Discovering a country’s cuisine, having a comfortable place to stay and indulging in a spot of shopping is all part of the holiday experience. Here is what Marrakesh had to offer:
If you are anything like me, sampling the local cuisine is a must when on holiday. Despite most restaurants aiming their menus at tourists, the food is, in the main, very good. There aren’t many options if you are a vegetarian but most places do have a limited selection for the non-meat eaters. Also it is worth remembering that as a Muslim country, most places do not serve alcohol, though the higher end restaurants do. Here are a few recommendations:
Le Bougainvillier (33 Rue Mouassine): We stumbled across this one lunchtime as we were trying to find our way back from the Medina. Serves paninis, sandwiches, salads & cakes. The lovely courtyard is a great place to relax after a morning in the souks.
Earth Café (www.earthcafemarrakech.com) : Marrakesh’s first vegetarian café, it has a great choice of food. The portions are very generous, the prices are reasonable and the staff is very friendly. A great little place for a relaxed lunch. It also runs some cookery classes if you are so inclined.
Marrakchi (52 Rue des Banques): A restaurant positioned high above the Djema el Fna square, it offers a wide choice of good food, the service is great and the entertainment made for a great evening. We shared a vegetable pastilla to start and then had tagines. We also sampled a Moroccan red wine from the Meknès region – very palatable! Mains start at 130dh (approx. 13 euros).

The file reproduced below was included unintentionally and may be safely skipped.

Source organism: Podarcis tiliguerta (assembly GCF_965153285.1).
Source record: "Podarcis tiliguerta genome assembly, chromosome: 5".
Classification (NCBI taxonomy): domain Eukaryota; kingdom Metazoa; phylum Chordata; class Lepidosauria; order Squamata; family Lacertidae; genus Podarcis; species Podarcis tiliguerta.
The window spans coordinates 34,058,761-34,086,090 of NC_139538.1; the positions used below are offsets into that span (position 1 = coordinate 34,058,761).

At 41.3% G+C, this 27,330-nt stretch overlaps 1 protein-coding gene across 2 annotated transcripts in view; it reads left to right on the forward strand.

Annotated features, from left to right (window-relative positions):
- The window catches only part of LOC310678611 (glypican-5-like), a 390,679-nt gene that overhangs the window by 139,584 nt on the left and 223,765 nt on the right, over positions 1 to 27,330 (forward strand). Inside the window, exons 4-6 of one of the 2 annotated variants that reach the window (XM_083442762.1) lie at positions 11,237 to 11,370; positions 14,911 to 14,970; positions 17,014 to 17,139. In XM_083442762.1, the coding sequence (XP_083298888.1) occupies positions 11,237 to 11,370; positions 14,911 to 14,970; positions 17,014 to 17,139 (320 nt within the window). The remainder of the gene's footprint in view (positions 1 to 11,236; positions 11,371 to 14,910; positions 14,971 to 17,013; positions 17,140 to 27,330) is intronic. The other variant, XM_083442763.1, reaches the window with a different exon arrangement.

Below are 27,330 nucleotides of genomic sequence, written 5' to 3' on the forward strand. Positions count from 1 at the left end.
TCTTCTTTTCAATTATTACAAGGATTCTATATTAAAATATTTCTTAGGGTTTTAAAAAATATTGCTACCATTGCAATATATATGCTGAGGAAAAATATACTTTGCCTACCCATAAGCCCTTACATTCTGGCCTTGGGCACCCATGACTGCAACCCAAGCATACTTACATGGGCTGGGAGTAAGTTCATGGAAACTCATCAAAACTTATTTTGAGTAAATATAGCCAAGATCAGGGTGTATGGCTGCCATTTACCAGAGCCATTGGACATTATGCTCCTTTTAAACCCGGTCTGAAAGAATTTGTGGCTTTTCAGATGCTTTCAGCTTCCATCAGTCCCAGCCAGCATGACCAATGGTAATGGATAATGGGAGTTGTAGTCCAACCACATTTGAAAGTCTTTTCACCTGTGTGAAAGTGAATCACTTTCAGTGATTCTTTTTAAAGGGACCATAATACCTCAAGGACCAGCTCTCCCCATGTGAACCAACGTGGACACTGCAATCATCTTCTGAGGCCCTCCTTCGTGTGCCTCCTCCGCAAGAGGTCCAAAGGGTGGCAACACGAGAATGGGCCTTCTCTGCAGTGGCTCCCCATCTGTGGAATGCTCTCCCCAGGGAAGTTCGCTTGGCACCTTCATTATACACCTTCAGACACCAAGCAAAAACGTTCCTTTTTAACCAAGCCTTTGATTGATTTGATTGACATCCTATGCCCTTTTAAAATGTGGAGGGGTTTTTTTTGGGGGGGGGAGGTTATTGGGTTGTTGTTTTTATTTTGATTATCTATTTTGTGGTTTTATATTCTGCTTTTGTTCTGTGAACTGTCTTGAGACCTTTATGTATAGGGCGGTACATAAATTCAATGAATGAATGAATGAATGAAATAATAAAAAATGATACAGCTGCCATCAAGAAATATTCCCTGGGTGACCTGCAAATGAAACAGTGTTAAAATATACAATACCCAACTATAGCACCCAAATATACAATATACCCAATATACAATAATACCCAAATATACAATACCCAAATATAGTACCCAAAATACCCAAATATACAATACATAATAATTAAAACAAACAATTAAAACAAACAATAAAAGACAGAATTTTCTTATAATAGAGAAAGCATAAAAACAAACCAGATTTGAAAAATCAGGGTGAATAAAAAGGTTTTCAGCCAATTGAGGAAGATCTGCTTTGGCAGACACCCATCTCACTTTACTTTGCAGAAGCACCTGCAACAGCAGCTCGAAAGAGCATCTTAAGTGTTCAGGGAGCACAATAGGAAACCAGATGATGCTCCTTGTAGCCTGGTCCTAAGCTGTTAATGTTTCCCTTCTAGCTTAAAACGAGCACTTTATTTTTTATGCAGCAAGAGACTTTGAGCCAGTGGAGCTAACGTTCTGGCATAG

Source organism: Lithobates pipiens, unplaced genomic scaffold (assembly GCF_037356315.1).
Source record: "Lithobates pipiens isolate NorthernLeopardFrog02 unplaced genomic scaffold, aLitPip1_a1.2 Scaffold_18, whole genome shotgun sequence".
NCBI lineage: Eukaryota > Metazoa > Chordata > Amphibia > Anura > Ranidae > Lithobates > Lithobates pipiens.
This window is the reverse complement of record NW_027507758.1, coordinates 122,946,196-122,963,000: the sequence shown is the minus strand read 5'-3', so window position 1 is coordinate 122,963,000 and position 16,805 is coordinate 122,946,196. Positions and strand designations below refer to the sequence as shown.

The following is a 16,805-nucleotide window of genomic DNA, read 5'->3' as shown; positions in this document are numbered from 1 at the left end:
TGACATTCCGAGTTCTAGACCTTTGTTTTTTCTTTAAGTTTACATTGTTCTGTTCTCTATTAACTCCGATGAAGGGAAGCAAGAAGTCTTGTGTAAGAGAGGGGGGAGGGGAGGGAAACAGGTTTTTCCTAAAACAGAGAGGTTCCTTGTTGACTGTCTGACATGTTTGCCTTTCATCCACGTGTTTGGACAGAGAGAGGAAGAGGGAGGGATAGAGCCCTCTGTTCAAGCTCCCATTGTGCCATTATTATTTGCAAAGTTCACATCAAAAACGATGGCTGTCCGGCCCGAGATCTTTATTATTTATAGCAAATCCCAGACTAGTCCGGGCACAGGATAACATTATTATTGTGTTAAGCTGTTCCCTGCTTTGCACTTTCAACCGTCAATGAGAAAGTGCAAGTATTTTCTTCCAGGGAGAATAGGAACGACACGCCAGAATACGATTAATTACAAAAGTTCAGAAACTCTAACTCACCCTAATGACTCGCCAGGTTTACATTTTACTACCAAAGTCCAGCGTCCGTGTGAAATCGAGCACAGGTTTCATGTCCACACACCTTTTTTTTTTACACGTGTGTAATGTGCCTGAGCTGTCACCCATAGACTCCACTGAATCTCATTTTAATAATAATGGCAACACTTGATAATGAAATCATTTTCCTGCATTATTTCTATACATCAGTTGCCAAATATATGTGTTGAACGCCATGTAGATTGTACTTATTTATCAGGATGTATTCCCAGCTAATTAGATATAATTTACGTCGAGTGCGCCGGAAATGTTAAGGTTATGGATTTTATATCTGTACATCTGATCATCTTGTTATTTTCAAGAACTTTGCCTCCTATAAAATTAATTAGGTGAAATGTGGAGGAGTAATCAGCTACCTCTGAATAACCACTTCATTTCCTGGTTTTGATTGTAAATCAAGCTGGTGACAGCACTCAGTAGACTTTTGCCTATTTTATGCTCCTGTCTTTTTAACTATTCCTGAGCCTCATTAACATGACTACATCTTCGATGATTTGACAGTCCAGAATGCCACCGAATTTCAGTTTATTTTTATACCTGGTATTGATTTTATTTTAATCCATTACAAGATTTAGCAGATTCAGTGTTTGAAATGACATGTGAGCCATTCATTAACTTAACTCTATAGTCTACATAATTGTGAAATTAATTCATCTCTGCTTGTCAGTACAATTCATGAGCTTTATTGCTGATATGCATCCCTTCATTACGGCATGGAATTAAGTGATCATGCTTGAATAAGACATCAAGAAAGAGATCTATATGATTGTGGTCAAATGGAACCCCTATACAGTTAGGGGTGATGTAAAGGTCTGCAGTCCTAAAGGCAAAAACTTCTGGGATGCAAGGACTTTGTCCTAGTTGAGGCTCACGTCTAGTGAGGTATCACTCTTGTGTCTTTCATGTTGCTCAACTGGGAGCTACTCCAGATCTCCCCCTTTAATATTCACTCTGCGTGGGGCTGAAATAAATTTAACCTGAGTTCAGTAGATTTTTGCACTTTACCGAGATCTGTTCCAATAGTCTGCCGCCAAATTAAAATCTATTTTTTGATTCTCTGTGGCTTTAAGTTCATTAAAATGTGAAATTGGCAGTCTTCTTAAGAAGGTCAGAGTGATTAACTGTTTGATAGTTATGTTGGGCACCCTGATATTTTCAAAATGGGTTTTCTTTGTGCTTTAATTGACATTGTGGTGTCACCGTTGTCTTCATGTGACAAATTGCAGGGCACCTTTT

Le Tanjia (near Place des Ferblantiers): This restaurant, in an old mansion with modern decor, served the best fish tagine of the holiday! The service was excellent and the prices were reasonable.
Djemaa el Fna Foodstalls: If you wish to eat at one of the stalls, I’d recommend choosing one which is mainly visited by locals, they don’t tend to hustle for your custom as much and the food is very good. You just take a seat at one of the benches and choose what you want from the menu. I greedily had several merguez sausages whilst John plumped for some calamari, all food comes with bread and they fetch drinks for you from stalls nearby. Being at the heart of it all makes it an incredible experience, one which I urge you to try if you get the chance.
If you ever find yourself in Marrakesh, I’d recommend staying in a riad, namely Riad Les Hibiscus, an oasis in the middle of the chaos. A two minute walk from the Djemaa el Fna square, its non-descript exterior belies the beautiful interior of tasteful white walls, sage green doors & woodwork, a small pool in the central courtyard, comfortable wicker furniture and interesting artwork. Stunning flowers & lush plants add to this haven. The room (Lotus) was comfortable, clean and peaceful and I cannot praise the riad’s hosts enough for their kindness and discreet manner.
I found the souks incredibly overwhelming the first time we ventured there, there are no street names and it is easy to get a little lost! However, if you are blessed with a good sense of direction and a map, you should enjoy finding your way round. The souks north of the Djemaa El Fna square are made up of a long covered street, Rue Souk Smarine, which then branches out into two smaller streets, Soul el Attarin and Souk el Kebir. Off these, you can find all the souks, down alleys, lanes and small squares. Each are dedicated to specific crafts.
If you are not keen on haggling, I’d recommend going to the Ensemble Artisanal (Av. Mohammed V). It is a government run complex of arts & crafts with a good selection of goods – leather, jewellery, clothing, rugs, carpets and ceramics. The prices are fixed and you can shop without any hassle – I bought my niece and nephew some gorgeous babouches for a very reasonable price. At the back there are workshops where we saw some young ladies making carpets, an impressive and time-consuming task.
Next instalment: yoga, surfing & some great Moroccan inspired vegetarian dishes